Recognizing the Shortcomings of Resilience

Difficulties surmounting certain obstacles could, in fact, be indicators that a student should abandon a particular path and pursue something else, writes Danielle Carr Ramdath.

November 27, 2019
 
 
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There has been extensive research on the benefits of resilience -- for spiritual, physical and mental health, as well as for community and social well-being. But what are the benefits of resilience in a student’s academic life? What does “academic resilience” mean?

In my previous position as an associate dean of the faculty, I worked closely with academic leaders and students to create learning goals that all students should pursue. One of those goals is resilience, and academic leaders are eager to find ways to help students rebound from failures and overcome obstacles. Now in the role of associate dean of the college and dean of the senior class, I interact directly with students in their final year of college. With this view of the student side, I can see the shortcomings of resilience that should be acknowledged before we modify the co-curriculum.

One of the definitions of resilience is the ability to spring back into initial shape. But suppose the initial shape is in poor shape? Some students embrace expectations and goals set by someone else. As they pursue those goals, they are expected to overcome obstacles without stress and strain. But the stress and strain could be indicators that they should abandon that particular course of study and pursue something else.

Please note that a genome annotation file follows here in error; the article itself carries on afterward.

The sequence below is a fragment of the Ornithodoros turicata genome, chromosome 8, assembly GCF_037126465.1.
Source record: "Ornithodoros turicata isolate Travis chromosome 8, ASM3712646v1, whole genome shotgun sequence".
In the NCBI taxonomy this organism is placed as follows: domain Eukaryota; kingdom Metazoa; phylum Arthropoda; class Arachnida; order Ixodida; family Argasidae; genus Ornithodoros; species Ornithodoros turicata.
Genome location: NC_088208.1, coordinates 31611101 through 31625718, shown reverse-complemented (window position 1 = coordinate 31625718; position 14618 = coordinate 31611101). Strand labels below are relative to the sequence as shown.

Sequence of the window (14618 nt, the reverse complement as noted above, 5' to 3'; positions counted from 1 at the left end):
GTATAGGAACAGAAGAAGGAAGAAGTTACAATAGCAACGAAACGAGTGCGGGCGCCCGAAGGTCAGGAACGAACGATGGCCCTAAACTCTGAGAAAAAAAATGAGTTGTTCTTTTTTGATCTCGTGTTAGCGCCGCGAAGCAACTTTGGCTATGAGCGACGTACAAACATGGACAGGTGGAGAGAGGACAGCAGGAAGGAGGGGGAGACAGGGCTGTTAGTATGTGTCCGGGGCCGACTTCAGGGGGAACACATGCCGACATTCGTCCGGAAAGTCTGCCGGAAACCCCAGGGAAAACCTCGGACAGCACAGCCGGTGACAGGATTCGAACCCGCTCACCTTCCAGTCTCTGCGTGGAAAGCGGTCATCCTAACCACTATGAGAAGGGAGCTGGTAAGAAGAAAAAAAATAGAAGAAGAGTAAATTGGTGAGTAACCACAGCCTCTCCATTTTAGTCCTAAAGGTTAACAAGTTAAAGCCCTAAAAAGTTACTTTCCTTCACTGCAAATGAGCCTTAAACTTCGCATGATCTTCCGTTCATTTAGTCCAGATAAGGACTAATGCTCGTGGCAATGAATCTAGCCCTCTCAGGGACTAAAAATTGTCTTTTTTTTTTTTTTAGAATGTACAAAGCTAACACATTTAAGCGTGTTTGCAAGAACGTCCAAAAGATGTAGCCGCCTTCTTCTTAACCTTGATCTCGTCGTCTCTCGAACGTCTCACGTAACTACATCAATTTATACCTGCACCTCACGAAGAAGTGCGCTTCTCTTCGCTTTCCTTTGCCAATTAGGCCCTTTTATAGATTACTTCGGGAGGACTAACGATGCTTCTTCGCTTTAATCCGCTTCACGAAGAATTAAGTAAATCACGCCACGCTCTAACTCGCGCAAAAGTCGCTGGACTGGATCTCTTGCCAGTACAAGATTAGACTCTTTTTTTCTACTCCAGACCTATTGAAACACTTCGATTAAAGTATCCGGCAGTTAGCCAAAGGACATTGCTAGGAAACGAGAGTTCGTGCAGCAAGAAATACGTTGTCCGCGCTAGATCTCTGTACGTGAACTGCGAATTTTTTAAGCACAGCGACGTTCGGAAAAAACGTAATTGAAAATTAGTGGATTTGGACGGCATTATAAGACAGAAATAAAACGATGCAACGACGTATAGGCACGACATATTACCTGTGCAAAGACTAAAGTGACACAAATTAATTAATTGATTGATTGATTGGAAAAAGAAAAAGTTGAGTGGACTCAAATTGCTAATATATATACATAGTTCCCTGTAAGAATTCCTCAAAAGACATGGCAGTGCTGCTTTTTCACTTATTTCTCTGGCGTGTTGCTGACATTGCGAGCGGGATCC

Parents can project fears onto their children, and extended families hope that the next generation will be more successful than they were. Such projections and hopes can cripple a student who only has about four years to lay a solid foundation for the future. Students may hear:

“You need to major in economics so that you can run the family business when you get home.”

“You need to pursue health/law so that you can make enough money to take care of the family.”

“You are the first to go to college, so find a major that will guarantee you a job.”

“Everyone in the family has majored in this field. You can do it -- you’re a legacy!”

Students shouldn’t shirk familial responsibilities, but students can mistake familial expectations for personal dreams. When I review seniors’ academic records, I often see two academic tracks in their transcripts: one track focused on pleasing the parent/family, the other for themselves. In such cases, seniors are tired of juggling two academic careers, and they are fearful about going into the real world.

Which path should they continue to follow? Which path should they build their lives upon? I can attest that those seniors have been resilient -- they have overcome lots of obstacles to make everyone happy. But I cannot say with confidence that they are prepared for a very bright future. On the contrary, they may face further familial conflict and stress because they did not make hard decisions earlier in their academic careers.